"The regime is vulnerable to charges that it is kept in power by the United States. And of course this is one of the primary charges made by opposition figures and people like Osama bin Laden. Al-Saud's claims to legitimacy in terms of Islam are undermined by the presence of thousands of U.S. troops and dozens of aircraft in Saudi Arabia. Those troops and aircraft came in the wake of [the Gulf War] and have remained there. So in this way, bin Laden's objectives of driving foreign troops out of the birthplace of Islam and ending U.S. guarantees for the ruling family have such resonance in the Arab states and in parts of the Muslim world."

Ed Blanche is an expert on Saudi Arabia with "Jane's Defence Weekly." He says the Saudi royal family's reluctance to investigate Saudi connections to the U.S. terror attacks is a reflection of government embarrassment.

"The pressures on the Saudi government are, I would think, basically internal rather than external. Obviously, the attacks of September 11 and the fact that most of the hijackers are of Saudi nationality are an acute embarrassment to them. Not only because it actually happened and the human cost involved, but because it brought into the open -- probably more forcefully than any time in the past -- the fact that there exists within Saudi Arabia a considerable community of dissent against the ruling family."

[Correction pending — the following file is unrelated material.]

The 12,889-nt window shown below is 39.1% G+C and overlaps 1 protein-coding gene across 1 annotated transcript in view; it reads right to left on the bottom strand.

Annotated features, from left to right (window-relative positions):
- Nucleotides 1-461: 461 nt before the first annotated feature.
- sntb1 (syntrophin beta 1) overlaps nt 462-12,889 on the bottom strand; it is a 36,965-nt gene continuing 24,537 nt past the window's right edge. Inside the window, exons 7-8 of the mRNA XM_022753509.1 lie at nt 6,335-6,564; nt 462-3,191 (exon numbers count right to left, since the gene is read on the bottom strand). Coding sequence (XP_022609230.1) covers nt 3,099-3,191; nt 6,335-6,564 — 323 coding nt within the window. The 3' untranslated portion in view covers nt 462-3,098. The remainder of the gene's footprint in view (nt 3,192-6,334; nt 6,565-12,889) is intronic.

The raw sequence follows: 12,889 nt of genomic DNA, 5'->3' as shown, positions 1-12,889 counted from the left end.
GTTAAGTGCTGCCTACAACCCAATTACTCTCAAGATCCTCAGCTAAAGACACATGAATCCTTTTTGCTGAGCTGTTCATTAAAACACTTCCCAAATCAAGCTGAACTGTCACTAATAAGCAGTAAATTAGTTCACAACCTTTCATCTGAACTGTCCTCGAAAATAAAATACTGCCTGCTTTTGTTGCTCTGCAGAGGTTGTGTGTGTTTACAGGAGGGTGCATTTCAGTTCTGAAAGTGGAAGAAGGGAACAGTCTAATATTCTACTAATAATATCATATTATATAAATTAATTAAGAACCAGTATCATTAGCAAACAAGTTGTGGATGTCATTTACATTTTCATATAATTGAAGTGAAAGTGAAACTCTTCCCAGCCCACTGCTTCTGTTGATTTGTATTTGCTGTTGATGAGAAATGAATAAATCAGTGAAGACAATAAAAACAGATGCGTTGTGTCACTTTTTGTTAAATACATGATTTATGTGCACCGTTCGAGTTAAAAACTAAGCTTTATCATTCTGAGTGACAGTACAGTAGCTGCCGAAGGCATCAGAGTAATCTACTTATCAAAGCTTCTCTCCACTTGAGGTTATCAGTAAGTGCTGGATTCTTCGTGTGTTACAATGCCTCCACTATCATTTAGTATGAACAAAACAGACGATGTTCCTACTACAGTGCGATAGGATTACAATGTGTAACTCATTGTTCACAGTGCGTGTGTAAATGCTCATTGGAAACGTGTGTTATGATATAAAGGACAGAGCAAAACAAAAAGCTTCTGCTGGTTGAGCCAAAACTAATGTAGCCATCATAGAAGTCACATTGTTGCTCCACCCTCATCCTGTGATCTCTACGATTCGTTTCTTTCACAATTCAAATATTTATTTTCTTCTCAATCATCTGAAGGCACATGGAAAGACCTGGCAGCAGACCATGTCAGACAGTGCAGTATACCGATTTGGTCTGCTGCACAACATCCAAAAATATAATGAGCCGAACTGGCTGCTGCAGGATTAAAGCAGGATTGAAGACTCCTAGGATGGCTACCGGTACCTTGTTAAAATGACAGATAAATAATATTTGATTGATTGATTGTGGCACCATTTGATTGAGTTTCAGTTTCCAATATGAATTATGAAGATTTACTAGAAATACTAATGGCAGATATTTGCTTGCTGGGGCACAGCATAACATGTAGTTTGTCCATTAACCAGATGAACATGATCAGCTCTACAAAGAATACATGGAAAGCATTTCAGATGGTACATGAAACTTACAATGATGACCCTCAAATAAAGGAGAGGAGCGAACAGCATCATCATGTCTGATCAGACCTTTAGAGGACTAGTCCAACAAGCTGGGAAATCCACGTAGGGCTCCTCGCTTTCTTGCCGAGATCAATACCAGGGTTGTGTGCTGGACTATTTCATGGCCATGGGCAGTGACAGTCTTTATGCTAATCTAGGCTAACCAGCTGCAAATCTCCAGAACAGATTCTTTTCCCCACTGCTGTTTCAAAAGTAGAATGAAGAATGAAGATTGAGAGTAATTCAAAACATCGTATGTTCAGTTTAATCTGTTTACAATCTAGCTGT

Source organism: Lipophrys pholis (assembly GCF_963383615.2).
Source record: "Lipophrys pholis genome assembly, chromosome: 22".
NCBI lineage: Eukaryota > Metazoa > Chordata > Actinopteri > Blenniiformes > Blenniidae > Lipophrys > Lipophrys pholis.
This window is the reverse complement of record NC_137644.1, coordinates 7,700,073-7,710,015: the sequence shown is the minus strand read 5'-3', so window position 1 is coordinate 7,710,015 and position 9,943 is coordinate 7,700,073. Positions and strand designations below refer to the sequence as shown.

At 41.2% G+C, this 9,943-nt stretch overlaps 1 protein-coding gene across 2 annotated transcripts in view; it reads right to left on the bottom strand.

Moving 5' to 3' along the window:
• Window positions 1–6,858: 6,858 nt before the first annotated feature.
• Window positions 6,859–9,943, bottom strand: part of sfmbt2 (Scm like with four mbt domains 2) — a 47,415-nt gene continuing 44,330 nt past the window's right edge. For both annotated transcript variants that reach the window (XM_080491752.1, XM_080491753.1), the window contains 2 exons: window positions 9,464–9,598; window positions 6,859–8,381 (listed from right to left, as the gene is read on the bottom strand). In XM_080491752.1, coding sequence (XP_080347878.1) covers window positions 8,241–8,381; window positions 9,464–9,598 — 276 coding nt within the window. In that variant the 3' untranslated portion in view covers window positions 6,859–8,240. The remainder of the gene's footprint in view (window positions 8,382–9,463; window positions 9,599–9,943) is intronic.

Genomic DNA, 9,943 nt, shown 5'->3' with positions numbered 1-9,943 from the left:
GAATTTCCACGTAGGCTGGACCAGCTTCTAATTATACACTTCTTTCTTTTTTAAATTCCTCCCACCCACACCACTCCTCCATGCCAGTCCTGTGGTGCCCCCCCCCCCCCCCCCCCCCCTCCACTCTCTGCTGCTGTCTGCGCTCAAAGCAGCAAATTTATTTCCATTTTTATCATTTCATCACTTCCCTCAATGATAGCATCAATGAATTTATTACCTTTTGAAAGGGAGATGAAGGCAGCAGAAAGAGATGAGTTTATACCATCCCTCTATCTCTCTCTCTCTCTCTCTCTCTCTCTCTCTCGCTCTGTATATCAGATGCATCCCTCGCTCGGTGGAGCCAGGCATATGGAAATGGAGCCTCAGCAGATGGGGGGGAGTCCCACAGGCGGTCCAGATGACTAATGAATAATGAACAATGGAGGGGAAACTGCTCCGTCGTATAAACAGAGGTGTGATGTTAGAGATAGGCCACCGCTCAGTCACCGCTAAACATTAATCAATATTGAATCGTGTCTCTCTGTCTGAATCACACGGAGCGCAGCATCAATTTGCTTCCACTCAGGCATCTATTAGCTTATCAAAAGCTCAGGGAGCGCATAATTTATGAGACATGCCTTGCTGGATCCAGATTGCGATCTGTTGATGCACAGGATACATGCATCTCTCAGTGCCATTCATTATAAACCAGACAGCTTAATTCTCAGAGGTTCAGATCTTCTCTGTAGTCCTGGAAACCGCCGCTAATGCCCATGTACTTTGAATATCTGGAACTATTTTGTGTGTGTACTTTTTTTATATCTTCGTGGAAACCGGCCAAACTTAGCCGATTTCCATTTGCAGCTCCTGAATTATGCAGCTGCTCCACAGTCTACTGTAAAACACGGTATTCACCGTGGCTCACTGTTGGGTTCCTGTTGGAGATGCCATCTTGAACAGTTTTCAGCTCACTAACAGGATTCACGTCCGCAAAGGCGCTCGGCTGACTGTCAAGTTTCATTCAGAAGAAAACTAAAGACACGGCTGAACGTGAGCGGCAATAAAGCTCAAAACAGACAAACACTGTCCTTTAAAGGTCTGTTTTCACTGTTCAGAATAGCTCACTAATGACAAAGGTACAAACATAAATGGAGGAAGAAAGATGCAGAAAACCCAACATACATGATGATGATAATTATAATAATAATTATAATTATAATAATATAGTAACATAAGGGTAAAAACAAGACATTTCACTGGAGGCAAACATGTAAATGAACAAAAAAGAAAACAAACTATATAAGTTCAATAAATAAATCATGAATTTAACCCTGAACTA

Despite the government's promotion of the purist Wahabbi sect of Islam among Saudi citizens, the regime itself is accused of decadence and irreverent behavior. Blanche says that many Saudi citizens feel their government has been corrupted through its vast oil wealth.

"There are in Saudi Arabia religious figures -- who have a considerable following -- who believe the Saudi regime has become corrupt through its oil wealth, that the system is riddled with nepotism and corruption, decadence, [and] pro-Western decadence that the ruling elite enjoys around the world when they flaunt their wealth. All this has aroused considerable anger."

Lalor says the seeds of terrorism are being sown on Saudi soil with the official sanctioning of political Islam.

"There has been support for political Islam inside Saudi Arabia. The Al-Saud family has refused the country's small liberal lobby any share in power and they've promoted Islam instead. They've funded Islamic universities which produce graduates well versed in the Koran, but don't have technological and other skills which are necessary in the modern world. At the same time, many dissidents from Syria and Egypt who come from a background of political Islam teach at primary and secondary schools in Saudi Arabia. And these people and their philosophy has had an impact on the young."

The political pressures in Saudi Arabia have been intensified by the economy. Despite press reports that the country is "oil rich," Saudi Arabia has been plagued by falling oil prices and a tremendous Gulf War debt. These two factors have caused the per capita GDP to fall from $16,000 a year in 1985 to $7,000 a year in 2000. For half the population -- comprising people 18 and younger -- the failing economy is a harbinger of dwindling opportunity and financial success. This sense of economic despair, analysts say, will only contribute to the growing dissent against the Saudi government.